“Terrorists are under intense fire with the air operation and fire support vehicles in the region,” it said.
The PKK, which has waged an insurgency for autonomy in Turkey’s largely Kurdish southeast since 1984, is deemed a terrorist organization by Turkey, the US and the EU.
A day earlier, French President Emmanuel Macron hosted representatives of the Kurdish-led force that defeated Daesh extremists in Syria, drawing a sharp rebuke from Turkey’s Foreign Ministry.
Macron assured the Kurdish envoys of French support in their fight against the remaining militants, but Ankara accused the French leader of “seeking to confer artificial legitimacy on a faction of terrorist groups.”
“We condemn the reception by French President Emmanuel Macron of a delegation of so-called ‘Syrian Democratic Forces’ (SDF),” Turkish Foreign Ministry spokesman Hami Aksoy said in the statement.
In late March the US-backed SDF flushed out Daesh militants from their last bastion in Syria but the Kurdish-led force still warns that the militants remain a threat in places.
The SDF is an umbrella Kurdish-Arab force dominated by Kurds from the People’s Protection Units (YPG). It is regarded with huge distrust by neighboring Turkey which sees the YPG as a terror group.
Macron assured the visiting SDF representatives, who were not named, of the “active support of France in the fight against Daesh which continues to be a menace for collective security,” the presidency said in a statement.
Particularly important is the support in the “handling of terrorist fighters held as prisoners along with their families.”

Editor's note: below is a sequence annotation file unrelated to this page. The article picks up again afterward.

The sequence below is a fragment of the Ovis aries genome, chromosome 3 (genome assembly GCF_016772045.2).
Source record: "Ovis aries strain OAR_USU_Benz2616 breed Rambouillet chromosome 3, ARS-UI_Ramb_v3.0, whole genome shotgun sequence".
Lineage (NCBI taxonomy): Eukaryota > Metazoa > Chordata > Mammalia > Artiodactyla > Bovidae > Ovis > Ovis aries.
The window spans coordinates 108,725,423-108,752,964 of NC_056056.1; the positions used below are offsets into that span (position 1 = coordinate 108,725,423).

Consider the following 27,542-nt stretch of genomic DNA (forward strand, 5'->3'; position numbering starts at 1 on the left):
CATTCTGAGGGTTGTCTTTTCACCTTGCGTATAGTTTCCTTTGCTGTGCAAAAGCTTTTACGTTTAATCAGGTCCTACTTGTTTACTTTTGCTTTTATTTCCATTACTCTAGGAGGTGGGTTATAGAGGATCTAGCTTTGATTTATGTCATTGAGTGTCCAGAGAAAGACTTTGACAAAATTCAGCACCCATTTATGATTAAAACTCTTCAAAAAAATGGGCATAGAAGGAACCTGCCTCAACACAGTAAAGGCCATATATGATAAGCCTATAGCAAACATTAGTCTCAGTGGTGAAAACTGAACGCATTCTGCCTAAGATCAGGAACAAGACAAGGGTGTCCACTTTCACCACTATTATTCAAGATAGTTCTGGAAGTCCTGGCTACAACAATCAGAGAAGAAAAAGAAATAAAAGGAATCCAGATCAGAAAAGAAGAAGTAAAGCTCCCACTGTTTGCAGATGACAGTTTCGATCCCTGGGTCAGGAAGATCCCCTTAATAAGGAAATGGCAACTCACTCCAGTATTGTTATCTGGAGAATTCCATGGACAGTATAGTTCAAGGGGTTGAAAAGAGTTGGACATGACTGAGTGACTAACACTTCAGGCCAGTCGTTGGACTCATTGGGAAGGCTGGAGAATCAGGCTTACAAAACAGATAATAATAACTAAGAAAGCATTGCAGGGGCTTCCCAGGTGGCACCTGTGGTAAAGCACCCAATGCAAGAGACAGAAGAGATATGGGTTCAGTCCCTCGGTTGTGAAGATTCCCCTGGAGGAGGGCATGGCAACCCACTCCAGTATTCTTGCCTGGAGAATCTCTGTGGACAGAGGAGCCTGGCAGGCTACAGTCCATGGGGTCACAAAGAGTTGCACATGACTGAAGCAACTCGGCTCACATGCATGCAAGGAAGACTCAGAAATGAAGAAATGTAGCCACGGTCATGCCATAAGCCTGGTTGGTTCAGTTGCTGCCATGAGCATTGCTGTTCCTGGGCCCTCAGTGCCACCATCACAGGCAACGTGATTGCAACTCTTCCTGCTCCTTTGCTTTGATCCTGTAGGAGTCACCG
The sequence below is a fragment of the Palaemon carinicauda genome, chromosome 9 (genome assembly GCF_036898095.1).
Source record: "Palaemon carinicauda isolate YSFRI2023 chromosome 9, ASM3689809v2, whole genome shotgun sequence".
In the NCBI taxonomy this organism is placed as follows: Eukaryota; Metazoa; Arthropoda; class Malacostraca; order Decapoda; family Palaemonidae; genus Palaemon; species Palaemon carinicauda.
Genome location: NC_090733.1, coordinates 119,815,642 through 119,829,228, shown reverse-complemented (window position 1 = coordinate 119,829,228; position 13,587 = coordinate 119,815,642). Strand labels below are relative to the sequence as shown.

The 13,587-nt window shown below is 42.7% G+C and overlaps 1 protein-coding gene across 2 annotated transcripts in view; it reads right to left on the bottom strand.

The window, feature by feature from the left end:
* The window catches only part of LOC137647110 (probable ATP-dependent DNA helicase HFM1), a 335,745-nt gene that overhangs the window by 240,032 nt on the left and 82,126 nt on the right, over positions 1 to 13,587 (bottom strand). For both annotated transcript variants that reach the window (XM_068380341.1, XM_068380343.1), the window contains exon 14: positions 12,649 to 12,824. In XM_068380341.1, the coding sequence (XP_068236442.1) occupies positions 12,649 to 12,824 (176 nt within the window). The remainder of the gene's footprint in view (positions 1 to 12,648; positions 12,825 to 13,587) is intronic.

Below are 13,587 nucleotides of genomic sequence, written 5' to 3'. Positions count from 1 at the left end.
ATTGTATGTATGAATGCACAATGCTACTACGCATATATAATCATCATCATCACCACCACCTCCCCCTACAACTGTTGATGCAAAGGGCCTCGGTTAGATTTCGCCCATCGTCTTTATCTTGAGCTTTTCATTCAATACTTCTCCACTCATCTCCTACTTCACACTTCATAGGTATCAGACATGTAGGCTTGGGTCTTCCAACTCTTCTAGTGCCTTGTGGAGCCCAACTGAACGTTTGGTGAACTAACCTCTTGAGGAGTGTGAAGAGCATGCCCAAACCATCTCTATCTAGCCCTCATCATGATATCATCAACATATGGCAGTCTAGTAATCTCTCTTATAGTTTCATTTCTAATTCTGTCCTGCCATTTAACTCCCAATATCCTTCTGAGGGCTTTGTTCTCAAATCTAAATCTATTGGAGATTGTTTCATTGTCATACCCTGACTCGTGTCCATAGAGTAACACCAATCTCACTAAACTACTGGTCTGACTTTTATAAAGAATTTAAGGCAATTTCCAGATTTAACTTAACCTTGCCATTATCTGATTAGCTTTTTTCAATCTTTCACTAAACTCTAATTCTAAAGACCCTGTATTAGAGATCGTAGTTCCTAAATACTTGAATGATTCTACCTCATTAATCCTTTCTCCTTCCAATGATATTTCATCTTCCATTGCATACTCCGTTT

European capitals are keeping a careful eye on the Daesh prisoners held by the SDF after the defeat of the militants, given many are dual nationals.
Macron also vowed that financial support would be allocated to “respond to the humanitarian needs and the socio-economic stabilization of civilian populations in Syria.”
The SDF were the West’s key ally in defeating Daesh and waged the bulk of the fighting on the ground.
But they fear being abandoned by their patrons now Daesh has been beaten, after US President Donald Trump announced the withdrawal of American forces from Syria.
France’s past contacts with the SDF’s Syrian Kurds had already angered Turkey which regards the YPG as the Syrian branch of the PKK, which has waged a 35-year insurrection against the Turkish state.
Macron on Friday made clear of the importance to Paris of “the security of Turkey and a de-escalation along the Syrian-Turkish border,” the French presidency said.
But Aksoy said Macron’s move did not sit well with the French-Turkish alliance, and warned that “Turkey will not hesitate to take measures deemed necessary to protect its national security.”